I’ve mentioned it a couple times but last month Beth from Sew DIY hosted a virtual “I Love My Fabric Party” on Instagram. Across the world people were invited to spend some time appreciating their fabrics. You could join in for as long or as little time as you wanted and what you did during the party was entirely up to you. You just posted photos on Instagram and shared along with others the experience of playing in your fabric stash and showing it some love.
For me it came at the perfect time. My dressmaking fabric had gotten a little out of control. I was running out of space for it. I knew I had fabrics I would never use so why was I keeping them? I have put myself on a self imposed fabric buying ban so it was a really good chance for me to sort my fabric in a way that I could easily find them and more importantly use them.
To keep track of what fabrics I had in my stash I decided to use a program called Trello. Trello is generally used in business as a management tool and I must admit when I looked it up to add the app on my mobile I thought ‘oh my god this is going to feel like work’ from my time doing project management but there are a few crafters out there using it to manage to their stashes and it is actually a great tool! If you want to read an example of how to use check of Helen’s blog post. At this point I haven’t gone into as much depth as Helen has but I have set it up so I have 2 boards Fabrics and Patterns. On my fabrics board I have several lists based on the fabric type. As I pulled out each fabric I measured it, snapped a photo on my mobile then uploaded it as a new card to my fabric board under whichever category with details such as length, perhaps where I brought it from, items I’ve made with it and potential pattern ideas. It sounds a lot of work for a lazy crafter like myself but it was quick and really simple to do. Best of all it didn’t feel like work!! I haven’t ventured into my patterns yet but I will.
Going through my stash I found it really easy to remove fabrics that I knew realistically I was never going to use. Perhaps my tastes have changed or the fabric had a feel that I just knew I’d never wear. I’ll take these to my next fabric swap with the Sydney Spoolettes. Full disclosure I may end up putting a couple of these fabrics back in my stash. Some fabrics I am rethinking that I could use them but that is only a couple.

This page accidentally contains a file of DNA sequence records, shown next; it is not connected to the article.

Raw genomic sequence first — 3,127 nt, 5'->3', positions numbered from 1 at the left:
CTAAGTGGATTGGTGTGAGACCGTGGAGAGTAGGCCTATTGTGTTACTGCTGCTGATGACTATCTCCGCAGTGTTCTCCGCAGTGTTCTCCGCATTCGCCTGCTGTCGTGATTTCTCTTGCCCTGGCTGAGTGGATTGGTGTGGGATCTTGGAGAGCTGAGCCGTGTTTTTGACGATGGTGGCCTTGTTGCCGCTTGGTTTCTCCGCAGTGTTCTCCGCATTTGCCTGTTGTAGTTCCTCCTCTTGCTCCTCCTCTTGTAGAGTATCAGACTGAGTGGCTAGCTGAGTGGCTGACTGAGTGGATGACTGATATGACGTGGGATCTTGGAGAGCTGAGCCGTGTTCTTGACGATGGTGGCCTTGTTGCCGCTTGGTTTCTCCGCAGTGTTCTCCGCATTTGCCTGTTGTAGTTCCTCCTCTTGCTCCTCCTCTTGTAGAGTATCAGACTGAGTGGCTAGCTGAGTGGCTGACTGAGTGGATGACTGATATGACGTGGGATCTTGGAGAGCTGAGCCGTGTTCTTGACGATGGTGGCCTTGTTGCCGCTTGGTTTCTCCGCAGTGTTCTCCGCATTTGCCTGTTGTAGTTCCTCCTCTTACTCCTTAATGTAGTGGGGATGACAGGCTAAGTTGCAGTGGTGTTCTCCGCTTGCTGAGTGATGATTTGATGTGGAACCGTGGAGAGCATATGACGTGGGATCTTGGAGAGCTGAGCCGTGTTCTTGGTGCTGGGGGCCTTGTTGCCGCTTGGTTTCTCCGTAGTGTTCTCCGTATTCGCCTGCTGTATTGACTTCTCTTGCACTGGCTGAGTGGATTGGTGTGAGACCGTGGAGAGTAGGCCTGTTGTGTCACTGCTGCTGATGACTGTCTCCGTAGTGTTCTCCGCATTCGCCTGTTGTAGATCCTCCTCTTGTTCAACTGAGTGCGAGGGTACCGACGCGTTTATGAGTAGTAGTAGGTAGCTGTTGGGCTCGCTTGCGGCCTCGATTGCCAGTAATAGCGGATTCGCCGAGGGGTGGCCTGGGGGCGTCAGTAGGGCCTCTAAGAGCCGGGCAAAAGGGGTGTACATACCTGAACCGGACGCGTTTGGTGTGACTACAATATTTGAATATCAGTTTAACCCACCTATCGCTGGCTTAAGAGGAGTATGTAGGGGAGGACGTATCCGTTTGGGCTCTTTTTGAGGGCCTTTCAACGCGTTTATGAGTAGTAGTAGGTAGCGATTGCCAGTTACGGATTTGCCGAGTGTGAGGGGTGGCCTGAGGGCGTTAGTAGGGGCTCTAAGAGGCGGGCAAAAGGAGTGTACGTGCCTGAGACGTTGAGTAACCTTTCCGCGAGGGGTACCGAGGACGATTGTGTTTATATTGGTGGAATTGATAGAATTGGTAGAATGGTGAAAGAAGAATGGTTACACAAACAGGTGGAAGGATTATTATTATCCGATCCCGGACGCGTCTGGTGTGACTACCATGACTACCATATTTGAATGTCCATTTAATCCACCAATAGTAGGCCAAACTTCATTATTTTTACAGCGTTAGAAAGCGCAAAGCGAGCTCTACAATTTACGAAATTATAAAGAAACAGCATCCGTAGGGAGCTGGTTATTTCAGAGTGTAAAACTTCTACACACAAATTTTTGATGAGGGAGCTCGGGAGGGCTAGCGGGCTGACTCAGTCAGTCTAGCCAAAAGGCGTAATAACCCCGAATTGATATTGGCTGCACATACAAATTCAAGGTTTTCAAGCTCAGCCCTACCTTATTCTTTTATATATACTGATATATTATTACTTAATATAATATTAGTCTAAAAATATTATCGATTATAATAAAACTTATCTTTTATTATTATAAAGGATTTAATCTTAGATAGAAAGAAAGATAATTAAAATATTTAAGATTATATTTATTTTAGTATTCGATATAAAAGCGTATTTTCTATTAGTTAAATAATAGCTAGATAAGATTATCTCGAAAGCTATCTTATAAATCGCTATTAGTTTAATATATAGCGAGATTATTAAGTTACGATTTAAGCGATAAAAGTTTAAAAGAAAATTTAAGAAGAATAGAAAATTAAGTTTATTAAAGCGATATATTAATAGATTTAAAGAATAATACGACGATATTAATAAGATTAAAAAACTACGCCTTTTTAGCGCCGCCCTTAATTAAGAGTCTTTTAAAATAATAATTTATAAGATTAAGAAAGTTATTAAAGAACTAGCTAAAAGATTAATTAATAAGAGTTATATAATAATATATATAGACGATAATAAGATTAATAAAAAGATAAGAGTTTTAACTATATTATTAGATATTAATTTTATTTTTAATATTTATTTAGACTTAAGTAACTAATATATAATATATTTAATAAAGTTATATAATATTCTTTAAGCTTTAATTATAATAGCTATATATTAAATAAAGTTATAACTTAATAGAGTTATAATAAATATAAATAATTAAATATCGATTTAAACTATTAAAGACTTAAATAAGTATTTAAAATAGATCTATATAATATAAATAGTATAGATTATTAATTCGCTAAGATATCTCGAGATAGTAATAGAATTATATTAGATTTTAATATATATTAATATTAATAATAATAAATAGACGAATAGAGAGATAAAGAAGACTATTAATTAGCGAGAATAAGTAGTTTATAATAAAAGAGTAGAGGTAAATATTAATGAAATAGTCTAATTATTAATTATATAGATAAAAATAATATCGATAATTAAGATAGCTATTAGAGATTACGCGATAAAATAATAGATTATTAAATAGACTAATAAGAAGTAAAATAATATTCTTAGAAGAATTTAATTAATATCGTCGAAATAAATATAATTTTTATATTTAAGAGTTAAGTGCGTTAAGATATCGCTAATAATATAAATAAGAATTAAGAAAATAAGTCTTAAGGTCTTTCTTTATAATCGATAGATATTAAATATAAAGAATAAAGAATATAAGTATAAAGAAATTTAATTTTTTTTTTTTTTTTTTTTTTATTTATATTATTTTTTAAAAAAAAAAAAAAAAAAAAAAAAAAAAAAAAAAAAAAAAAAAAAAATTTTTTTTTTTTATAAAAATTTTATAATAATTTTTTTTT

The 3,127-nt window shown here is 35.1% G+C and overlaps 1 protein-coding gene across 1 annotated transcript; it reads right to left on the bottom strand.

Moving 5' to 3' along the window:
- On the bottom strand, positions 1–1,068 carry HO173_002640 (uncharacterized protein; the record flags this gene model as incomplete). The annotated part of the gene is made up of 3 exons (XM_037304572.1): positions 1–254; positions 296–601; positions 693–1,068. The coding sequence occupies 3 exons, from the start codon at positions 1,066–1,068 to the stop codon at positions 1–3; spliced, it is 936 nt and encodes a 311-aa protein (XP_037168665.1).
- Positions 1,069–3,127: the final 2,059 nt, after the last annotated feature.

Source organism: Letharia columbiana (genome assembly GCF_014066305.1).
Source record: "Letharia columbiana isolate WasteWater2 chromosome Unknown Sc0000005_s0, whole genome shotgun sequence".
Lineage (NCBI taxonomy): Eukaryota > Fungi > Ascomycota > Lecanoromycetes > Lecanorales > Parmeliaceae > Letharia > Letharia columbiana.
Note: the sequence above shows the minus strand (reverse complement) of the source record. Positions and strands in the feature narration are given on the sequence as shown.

I set up box for fabric scraps. The box contains mostly knit fabrics but it does have some wovens too. Smaller pieces that I can’t really make a skirt or top from but are perfect for project like undies (which I must really start making with the many patterns I have) As they were so small these pieces generally got pushed to the back as I tried to squeeze yet another fabric into my shelves. I wanted to access these fabrics easily plus it freed up space on my shelves. I have started using bits of my scraps. My infinity scarf came from finding a leftover piece of fabric and thinking how could I use this.
I sorted my shelves so all fabrics types were together. All my knits in one shelving unit, charity and gift making wovens on designated shelves, lightweight wovens on a shelf, heavy wovens another shelf. You should never compare your stash to another persons (size does not matter) but I felt like I had a lot. I actually have a little room on my shelves now which I didn’t have before.
I found the weekend very therapeutic going through my fabric. I had my music playing, a chair to sit on when I was uploading photos. If you love fabric you will understand how relaxing it is just touching it, looking at it, thinking about potential patterns I could make with it. Perhaps it sounds silly but reorganising my fabric made me feel like I actually had control over it. It was no longer falling from shelves when I opened the door or pulled back the covering I have. By seeing and knowing how much fabric I have I don’t feel like I am being deprived by my buying ban. I have all this wonderful fabric in my stash just waiting to be created into awesome me made clothing or in gifts.